Training for USG officials on the Foreign Corrupt Practices Act and related issues.
Updating country-level public land governance profiles that explain land laws, land use patterns, gender concerns, land administration, and land markets within a given country. These profiles are an important tool for businesses making responsible land-based investments in a given country.
Recognizing Positive Performance
U.S. companies make tremendous contributions to communities around the world by generating economic growth, creating jobs, spurring innovation, and providing solutions to pressing challenges such as access to clean energy, healthcare, and technology. The USG recognizes and highlights when companies achieve high standards with meaningful results for workers and communities. Such items include...
Developing an online mechanism to identify, document, and publicize lessons learned and best practices related to corporate actions that promote and respect human rights.
Providing Access to Remedy
Even when governments and companies seek to act responsibly, challenges can arise. Both governments and companies should have mechanisms in place by which affected parties can raise concerns, report problems, and seek remedies, as appropriate. Through the NAP, the USG is furthering its commitment to this objective by:
Improving the performance of the U.S. National Contact Point for the OECD Guidelines for Multinational Enterprises, including by announcing a fall 2017 peer review, organizing workshops to promote RBC, and publishing an outreach plan.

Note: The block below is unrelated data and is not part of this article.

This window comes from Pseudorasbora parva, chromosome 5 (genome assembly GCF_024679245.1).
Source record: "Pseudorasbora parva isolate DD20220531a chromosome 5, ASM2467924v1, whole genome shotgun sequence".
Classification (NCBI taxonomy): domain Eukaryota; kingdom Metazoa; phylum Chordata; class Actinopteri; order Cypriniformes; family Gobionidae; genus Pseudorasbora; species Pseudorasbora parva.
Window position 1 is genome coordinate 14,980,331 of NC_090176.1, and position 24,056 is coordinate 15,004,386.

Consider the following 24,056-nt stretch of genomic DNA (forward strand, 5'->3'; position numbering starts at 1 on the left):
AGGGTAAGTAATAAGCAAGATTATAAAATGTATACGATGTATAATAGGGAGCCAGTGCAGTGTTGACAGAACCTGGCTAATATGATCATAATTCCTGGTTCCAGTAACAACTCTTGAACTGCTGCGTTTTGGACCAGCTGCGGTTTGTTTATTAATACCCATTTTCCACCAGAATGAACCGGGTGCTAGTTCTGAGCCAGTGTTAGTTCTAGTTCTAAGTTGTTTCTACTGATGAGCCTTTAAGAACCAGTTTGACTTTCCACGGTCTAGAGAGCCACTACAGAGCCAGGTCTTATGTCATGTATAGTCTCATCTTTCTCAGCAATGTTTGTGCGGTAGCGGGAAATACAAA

Hosting a forum for dialogue with stakeholders on opportunities and challenges regarding issues of remedy, as well as how the USG can best support effective remedy processes.
I will continue to follow up on this issue as well as how corporate compliance and governance may change under the Trump Administration.
Tuesday, February 14, 2017
I hope this Valentine's Day is a good one for you, dear readers. Mine started with a random (minor) dog bite on my morning run, followed by some time with some very nice health care professionals and quite a few less pleasant needles.
A friend alerted me to the law-related Twitter hashtag #AppellateValentines. Some of them are quite funny. See, e.g.,
Your wish is my mandamus. #AppellateValentines— Emil J. Kiehne (@EmilKiehne) February 14, 2017
There is also a #BusinessValentines hashtag, which is less creative, but has its moments. Of course, there was no #BusinessLawValentines, but there should be and there is now. I went first. Join in, if you're so inclined.
Even if we lived in Delaware, I'd never disclaim my duty of loyalty to you #BusinessLawValentines— Joshua Fershee (@jfershee) February 14, 2017
If you loved me back, we could be Citizens United #BusinessLawValentines— Joshua Fershee (@jfershee) February 14, 2017
And, of course, I could not resist: